Globally speaking, DCW is one of only a handful of organizations that presents dance media, and the only one of its kind on the West Coast. Given that distinction, DCW has been fortunate to partner with some of the most prominent venues and organizations throughout the Los Angeles area.


The 17th Annual Dance Film Festival is funded in part by the Los Angeles Department of Cultural Affairs, National Endowment for the Arts, and Los Angeles County Arts Commission.


WHEN:  Thursday, April 12, 2017 – Sunday, April 15, 2017


– Fowler Museum, 308 Charles E. Young Drive North, Westwood 90095
– Laemmle Film Center, 1332 2nd Street, Santa Monica 90401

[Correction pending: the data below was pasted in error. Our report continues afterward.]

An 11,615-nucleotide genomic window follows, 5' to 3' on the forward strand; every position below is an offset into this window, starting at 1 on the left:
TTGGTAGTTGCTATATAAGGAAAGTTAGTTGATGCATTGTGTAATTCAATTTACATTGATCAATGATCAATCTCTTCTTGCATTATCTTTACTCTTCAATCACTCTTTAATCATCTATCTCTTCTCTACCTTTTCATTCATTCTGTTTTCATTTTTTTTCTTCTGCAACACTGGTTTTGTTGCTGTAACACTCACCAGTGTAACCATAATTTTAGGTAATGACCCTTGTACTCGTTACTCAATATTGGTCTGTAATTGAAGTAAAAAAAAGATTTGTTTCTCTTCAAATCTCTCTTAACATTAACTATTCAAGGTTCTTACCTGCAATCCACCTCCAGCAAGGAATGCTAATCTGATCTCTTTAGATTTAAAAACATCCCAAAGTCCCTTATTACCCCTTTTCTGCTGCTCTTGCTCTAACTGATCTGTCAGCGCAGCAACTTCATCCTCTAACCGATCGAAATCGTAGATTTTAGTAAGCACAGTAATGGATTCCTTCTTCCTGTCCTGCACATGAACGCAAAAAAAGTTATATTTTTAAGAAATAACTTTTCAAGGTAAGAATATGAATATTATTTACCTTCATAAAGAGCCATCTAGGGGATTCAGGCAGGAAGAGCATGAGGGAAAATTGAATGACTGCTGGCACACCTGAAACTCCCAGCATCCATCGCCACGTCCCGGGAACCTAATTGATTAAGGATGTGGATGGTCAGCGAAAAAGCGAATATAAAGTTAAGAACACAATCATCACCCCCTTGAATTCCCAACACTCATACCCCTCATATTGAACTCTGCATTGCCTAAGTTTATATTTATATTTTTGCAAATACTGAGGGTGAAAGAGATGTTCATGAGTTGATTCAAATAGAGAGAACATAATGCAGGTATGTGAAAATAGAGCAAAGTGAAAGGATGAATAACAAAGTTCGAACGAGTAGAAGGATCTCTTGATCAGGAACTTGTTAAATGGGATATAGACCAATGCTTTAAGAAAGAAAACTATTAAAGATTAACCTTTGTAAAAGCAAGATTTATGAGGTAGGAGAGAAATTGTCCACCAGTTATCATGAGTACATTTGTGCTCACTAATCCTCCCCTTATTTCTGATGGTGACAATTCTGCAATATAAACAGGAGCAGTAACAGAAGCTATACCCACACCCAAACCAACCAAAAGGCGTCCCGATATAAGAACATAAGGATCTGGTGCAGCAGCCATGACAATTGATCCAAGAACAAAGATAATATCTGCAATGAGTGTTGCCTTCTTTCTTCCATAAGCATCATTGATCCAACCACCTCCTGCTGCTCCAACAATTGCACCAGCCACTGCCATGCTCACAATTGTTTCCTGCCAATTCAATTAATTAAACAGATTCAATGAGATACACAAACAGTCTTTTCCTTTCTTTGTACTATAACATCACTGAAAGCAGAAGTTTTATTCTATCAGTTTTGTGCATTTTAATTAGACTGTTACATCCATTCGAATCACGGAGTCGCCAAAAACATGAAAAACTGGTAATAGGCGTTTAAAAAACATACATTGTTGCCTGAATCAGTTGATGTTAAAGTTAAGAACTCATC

– Santa Monica Pier


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TICKET PRICES:      Free – $15


To the Sea: Dance Concerts on the Pier trailer:

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Entertainment News

World premiere ‘Freddy’ tells dramatic story of 1960s avant-garde hero through theater, music, dance, video

LOS ANGELES— A naïve young woman falls under the spell of Fred Herko, a brilliant ballet dancer of extraordinary charisma and talent and a fiery denizen of Andy Warhol’s Factory. Written by Fountain Theatre co-artistic director Deborah Lawlor, the world premiere of Freddy opens on Sept. 27, inaugurating a new partnership between the Fountain Theatre and the Los Angeles City College Theatre Academy at LACC’s Caminito Theatre.